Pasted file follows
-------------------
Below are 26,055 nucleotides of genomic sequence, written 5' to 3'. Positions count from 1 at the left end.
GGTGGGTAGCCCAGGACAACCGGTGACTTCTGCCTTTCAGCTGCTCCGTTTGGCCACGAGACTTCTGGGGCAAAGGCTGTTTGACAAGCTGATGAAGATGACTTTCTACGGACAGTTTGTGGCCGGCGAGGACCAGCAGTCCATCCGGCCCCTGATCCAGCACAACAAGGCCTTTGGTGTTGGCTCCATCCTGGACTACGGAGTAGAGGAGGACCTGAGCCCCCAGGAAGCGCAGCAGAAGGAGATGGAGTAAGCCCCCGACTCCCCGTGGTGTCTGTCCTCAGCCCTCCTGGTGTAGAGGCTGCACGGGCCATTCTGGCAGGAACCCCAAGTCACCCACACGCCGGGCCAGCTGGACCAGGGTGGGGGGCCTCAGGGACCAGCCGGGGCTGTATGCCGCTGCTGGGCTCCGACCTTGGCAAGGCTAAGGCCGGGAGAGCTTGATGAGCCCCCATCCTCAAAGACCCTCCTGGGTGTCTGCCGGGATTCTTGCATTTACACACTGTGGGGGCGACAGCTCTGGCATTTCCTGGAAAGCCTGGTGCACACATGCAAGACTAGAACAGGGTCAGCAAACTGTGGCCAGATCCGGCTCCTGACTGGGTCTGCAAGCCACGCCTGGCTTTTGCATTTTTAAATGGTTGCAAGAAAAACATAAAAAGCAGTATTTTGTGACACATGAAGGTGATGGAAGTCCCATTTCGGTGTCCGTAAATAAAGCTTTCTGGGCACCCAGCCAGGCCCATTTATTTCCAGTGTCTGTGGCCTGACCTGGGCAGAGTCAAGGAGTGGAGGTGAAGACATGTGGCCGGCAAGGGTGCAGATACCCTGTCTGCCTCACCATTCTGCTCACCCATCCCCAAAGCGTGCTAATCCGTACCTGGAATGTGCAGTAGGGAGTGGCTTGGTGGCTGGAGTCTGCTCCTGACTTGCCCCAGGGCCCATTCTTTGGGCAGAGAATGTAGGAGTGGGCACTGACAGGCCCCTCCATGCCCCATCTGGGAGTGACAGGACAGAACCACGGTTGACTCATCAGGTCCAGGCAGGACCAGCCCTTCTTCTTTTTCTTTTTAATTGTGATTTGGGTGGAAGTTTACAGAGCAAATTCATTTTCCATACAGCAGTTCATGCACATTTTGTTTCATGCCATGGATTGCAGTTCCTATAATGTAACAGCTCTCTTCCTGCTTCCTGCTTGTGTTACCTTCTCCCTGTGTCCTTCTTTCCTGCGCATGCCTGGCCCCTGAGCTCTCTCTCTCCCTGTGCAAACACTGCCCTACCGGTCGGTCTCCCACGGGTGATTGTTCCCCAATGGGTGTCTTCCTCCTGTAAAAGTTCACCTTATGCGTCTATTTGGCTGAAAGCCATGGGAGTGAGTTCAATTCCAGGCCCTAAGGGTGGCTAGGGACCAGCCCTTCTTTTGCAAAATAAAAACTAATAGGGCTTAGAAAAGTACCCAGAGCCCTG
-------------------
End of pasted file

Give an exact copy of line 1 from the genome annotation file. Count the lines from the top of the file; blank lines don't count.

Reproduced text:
Below are 26,055 nucleotides of genomic sequence, written 5' to 3'. Positions count from 1 at the left end.